Who defeated the Pandavas
Chapter 108 - The Pandavas consult Bhishma a second time
While they were still fighting, O Bharata, the sun set, and the terrible hour of twilight came, so that the warriors could hardly see anything. King Yudhishthira watched as dusk fell and how his troops, crushed by Bhishma, had thrown their weapons aside. Fearful, they tried to escape from the battlefield. He also looked at Bhishma, who tormented everyone in battle with fury, and saw that the mighty Somakas' chariots had been defeated and had lost all their joy. He thought only briefly and ordered his troops to withdraw. So the army of King Yudhishthira withdrew, and at the same time yours, O Dhritarashtra. And after the retreat, O leader of the Kurus, the mighty chariots, who had torn one another in battle, went to their tents. But tormented by the arrows of Bhishma and considering the mighty achievements of this hero, the Pandavas found no rest, while Bhishma, who had defeated the Pandavas and Srinjayas in battle, was praised and worshiped by your sons, O King. Accompanied by the cheering of the Kurus, Bhishma entered his tent. Then night fell, robbing all beings of their sight. During this dark hour of the night the Pandavas, Vrishnis and the invincible Srinjayas sat down for consultation. All of these powerful people who were experienced in reaching decisions in a counseling had factual considerations of what would be useful in the current situation. And after thinking for a long time, King Yudhishthira turned his eyes to Vasudeva and said:
Remember, oh Krishna, the mighty hero power of the high-souled Bhishma! He smashes our troops like an elephant through a bamboo forest. We don't even dare look at this high-souled warrior. Like a raging conflagration, it devours our army. When the brave Bhishma flares up angrily in battle with his sharp weapons and sends out his arrows with bow in hand, he appears as terrible as the mighty Naga Takshaka with his poison. Verily, the angry Yama would be defeatable, or even the leader of the Heavenly Ones with his thunder, or Varuna himself with a noose in hand, or the Lord of the Yakshas armed with a club, but this Bhishma, blazing with anger, seems to be in battle to be unbeatable. If that is the case, O Krishna, the weakness of my mind caused me to enter an ocean of worry when I decided to fight Bhishma. All that remains for me is another retreat into the woods, oh invincible one. The seclusion seems to me to be more salutary. Oh Krishna, I don't want to keep fighting! Bhishma will always hit us. Like an insect that rushes into a blazing fire, only ever meets death, so I charge against Bhishma. O descendant of Vrishni, by showing my fighting strength for the cause of my kingdom, I will meet a painful downfall. My brave brothers were also extremely tormented by the arrows. Because of the affection for me, hers (oldest) Brother, then, deprived of their kingdom, they had to go into the woods. For me alone, O Madhu Annihilator, Draupadi had to sink into such agony. I see life as something very valuable. But verily, even life now seems to be scarcely tenable. But (if I can save this life)so let the last of it pass with the practice of excellent virtue. If I am worthy of your favor with my brothers, O Kesava, then tell me, O Krishna, what is for my good, without breaking the commandments of my caste.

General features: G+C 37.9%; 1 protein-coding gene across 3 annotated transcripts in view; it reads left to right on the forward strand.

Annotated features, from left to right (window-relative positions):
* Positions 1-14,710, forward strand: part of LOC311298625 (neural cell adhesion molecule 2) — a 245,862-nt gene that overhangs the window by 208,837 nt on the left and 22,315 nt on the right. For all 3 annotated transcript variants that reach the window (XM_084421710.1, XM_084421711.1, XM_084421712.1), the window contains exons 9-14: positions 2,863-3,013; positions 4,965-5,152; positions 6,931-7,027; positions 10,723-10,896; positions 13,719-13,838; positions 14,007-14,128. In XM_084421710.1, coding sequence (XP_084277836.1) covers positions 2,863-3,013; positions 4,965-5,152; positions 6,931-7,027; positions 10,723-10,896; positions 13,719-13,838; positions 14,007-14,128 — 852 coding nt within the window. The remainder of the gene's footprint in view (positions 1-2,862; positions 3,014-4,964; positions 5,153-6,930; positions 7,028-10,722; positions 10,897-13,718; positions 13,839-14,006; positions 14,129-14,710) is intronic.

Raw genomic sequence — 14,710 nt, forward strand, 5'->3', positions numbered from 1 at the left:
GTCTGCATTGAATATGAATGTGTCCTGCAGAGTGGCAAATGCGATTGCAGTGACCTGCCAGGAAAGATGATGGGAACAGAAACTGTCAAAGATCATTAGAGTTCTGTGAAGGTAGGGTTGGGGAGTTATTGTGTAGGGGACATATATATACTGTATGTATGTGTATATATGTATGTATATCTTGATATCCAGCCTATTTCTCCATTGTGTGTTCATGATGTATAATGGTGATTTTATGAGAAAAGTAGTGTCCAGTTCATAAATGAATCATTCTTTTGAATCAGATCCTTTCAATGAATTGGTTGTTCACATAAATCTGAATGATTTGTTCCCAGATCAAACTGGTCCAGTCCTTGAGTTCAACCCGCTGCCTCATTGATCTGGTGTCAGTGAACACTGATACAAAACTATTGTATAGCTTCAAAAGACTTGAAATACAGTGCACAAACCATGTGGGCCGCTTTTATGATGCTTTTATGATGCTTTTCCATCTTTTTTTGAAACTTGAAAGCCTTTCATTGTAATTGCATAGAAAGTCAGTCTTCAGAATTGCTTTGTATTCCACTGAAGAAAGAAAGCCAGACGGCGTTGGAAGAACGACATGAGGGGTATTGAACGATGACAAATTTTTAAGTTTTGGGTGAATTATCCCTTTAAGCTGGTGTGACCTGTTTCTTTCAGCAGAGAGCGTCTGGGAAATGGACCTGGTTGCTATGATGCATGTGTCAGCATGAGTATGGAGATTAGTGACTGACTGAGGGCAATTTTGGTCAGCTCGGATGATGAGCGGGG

Hearing these elaborate words from him, Krishna answered with compassion to comfort Yudhishthira:
Oh son of Dharma, oh more truthful one, do not get lost in worry, who have these invincible heroes, these destroyers of enemies, as your brothers. Arjuna and Bhimasena are endowed with the energy of fire and wind. The twin sons of Madri are as brave as the leader of the Heavenly Ones himself. And because of the good relationship we have between us, you have even won me over to the task. Even I, O son of Pandu, could fight Bhishma. Guided by you, oh great king, what would I not do in the great battle? I will challenge Bhishma, this bull among men, and beat him in battle in front of the dhritarashtras if Arjuna does not want to defeat him. If you, oh son of Pandu, see the victory for sure, when the heroic Bhishma is defeated, then I will even destroy the venerable grandfather of the Kurus in a single chariot. Look, O king, my hero power, like the great Indra in battle. I will overthrow this warrior from his chariot who keeps shooting such powerful weapons. He who is an enemy of the Pandu sons is undoubtedly also my enemy. For what is yours is also mine, and what is mine is also yours. Your brother Arjuna is my best friend, relative and student. I would, O king, even cut off my own flesh to give for Arjuna, just as this tiger among men would sacrifice his life for my sake. O King, that is precisely what we are all about, that we protect one another. Therefore, O king, command me in what way to fight. But remember that at that time in Upaplavya Arjuna himself had praised in the presence of many people: "I will defeat the son of the Ganga!" These words of the intelligent Arjuna should be heeded. Verily, if Arjuna asks me, I will no doubt grant him that wish. Or let it be his job in battle, for it is not difficult for Arjuna. He can defeat Bhishma, that conqueror of enemy cities. When he flares up in battle, Arjuna can accomplish feats that others can never achieve. Arjuna could even defeat the great gods in battle if they opposed him together with the Daityas and Danavas. What else is there to say about Bhishma, O King? Gifted with great energy, Bhishma, the son of Shantanu, stands on the side of injustice. His intelligence dwindles and the meaning is lost. No doubt he doesn't know what to do.